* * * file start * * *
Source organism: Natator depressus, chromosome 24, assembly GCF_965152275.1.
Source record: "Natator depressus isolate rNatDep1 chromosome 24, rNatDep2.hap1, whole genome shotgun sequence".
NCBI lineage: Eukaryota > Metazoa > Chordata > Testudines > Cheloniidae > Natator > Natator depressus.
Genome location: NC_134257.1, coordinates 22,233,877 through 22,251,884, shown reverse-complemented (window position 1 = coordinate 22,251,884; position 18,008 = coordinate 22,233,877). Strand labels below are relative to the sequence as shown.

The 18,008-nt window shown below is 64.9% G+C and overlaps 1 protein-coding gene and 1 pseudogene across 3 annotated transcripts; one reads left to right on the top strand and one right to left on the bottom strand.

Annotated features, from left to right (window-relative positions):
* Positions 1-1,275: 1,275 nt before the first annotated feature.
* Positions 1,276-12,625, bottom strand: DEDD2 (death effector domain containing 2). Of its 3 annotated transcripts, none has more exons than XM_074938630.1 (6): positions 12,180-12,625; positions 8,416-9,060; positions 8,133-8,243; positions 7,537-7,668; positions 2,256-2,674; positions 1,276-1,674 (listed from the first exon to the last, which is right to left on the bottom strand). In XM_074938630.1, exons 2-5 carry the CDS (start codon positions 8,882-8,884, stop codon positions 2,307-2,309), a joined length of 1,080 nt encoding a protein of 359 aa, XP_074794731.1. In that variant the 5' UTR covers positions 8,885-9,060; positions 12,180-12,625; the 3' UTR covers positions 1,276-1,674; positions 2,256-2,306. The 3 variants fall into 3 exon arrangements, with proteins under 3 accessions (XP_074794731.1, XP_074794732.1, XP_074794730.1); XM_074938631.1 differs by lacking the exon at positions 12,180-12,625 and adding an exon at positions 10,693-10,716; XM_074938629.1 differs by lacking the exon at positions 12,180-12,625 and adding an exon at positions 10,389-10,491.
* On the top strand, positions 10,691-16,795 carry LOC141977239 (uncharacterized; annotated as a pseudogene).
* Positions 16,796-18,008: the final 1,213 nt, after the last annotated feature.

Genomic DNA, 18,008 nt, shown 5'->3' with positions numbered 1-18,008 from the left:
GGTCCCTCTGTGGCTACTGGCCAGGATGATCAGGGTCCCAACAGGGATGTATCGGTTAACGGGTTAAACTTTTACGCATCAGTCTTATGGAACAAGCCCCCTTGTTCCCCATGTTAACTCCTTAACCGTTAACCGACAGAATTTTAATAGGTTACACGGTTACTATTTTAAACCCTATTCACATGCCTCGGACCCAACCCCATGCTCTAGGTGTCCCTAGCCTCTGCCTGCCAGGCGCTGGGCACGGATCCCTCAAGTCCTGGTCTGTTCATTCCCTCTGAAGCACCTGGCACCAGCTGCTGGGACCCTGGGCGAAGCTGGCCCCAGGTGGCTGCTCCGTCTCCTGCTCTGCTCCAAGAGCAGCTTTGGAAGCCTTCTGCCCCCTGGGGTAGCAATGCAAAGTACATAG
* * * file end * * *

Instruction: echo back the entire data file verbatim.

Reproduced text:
Source organism: Natator depressus, chromosome 24, assembly GCF_965152275.1.
Source record: "Natator depressus isolate rNatDep1 chromosome 24, rNatDep2.hap1, whole genome shotgun sequence".
NCBI lineage: Eukaryota > Metazoa > Chordata > Testudines > Cheloniidae > Natator > Natator depressus.
Genome location: NC_134257.1, coordinates 22,233,877 through 22,251,884, shown reverse-complemented (window position 1 = coordinate 22,251,884; position 18,008 = coordinate 22,233,877). Strand labels below are relative to the sequence as shown.

The 18,008-nt window shown below is 64.9% G+C and overlaps 1 protein-coding gene and 1 pseudogene across 3 annotated transcripts; one reads left to right on the top strand and one right to left on the bottom strand.

Annotated features, from left to right (window-relative positions):
* Positions 1-1,275: 1,275 nt before the first annotated feature.
* Positions 1,276-12,625, bottom strand: DEDD2 (death effector domain containing 2). Of its 3 annotated transcripts, none has more exons than XM_074938630.1 (6): positions 12,180-12,625; positions 8,416-9,060; positions 8,133-8,243; positions 7,537-7,668; positions 2,256-2,674; positions 1,276-1,674 (listed from the first exon to the last, which is right to left on the bottom strand). In XM_074938630.1, exons 2-5 carry the CDS (start codon positions 8,882-8,884, stop codon positions 2,307-2,309), a joined length of 1,080 nt encoding a protein of 359 aa, XP_074794731.1. In that variant the 5' UTR covers positions 8,885-9,060; positions 12,180-12,625; the 3' UTR covers positions 1,276-1,674; positions 2,256-2,306. The 3 variants fall into 3 exon arrangements, with proteins under 3 accessions (XP_074794731.1, XP_074794732.1, XP_074794730.1); XM_074938631.1 differs by lacking the exon at positions 12,180-12,625 and adding an exon at positions 10,693-10,716; XM_074938629.1 differs by lacking the exon at positions 12,180-12,625 and adding an exon at positions 10,389-10,491.
* On the top strand, positions 10,691-16,795 carry LOC141977239 (uncharacterized; annotated as a pseudogene).
* Positions 16,796-18,008: the final 1,213 nt, after the last annotated feature.

Genomic DNA, 18,008 nt, shown 5'->3' with positions numbered 1-18,008 from the left:
GGTCCCTCTGTGGCTACTGGCCAGGATGATCAGGGTCCCAACAGGGATGTATCGGTTAACGGGTTAAACTTTTACGCATCAGTCTTATGGAACAAGCCCCCTTGTTCCCCATGTTAACTCCTTAACCGTTAACCGACAGAATTTTAATAGGTTACACGGTTACTATTTTAAACCCTATTCACATGCCTCGGACCCAACCCCATGCTCTAGGTGTCCCTAGCCTCTGCCTGCCAGGCGCTGGGCACGGATCCCTCAAGTCCTGGTCTGTTCATTCCCTCTGAAGCACCTGGCACCAGCTGCTGGGACCCTGGGCGAAGCTGGCCCCAGGTGGCTGCTCCGTCTCCTGCTCTGCTCCAAGAGCAGCTTTGGAAGCCTTCTGCCCCCTGGGGTAGCAATGCAAAGTACATAG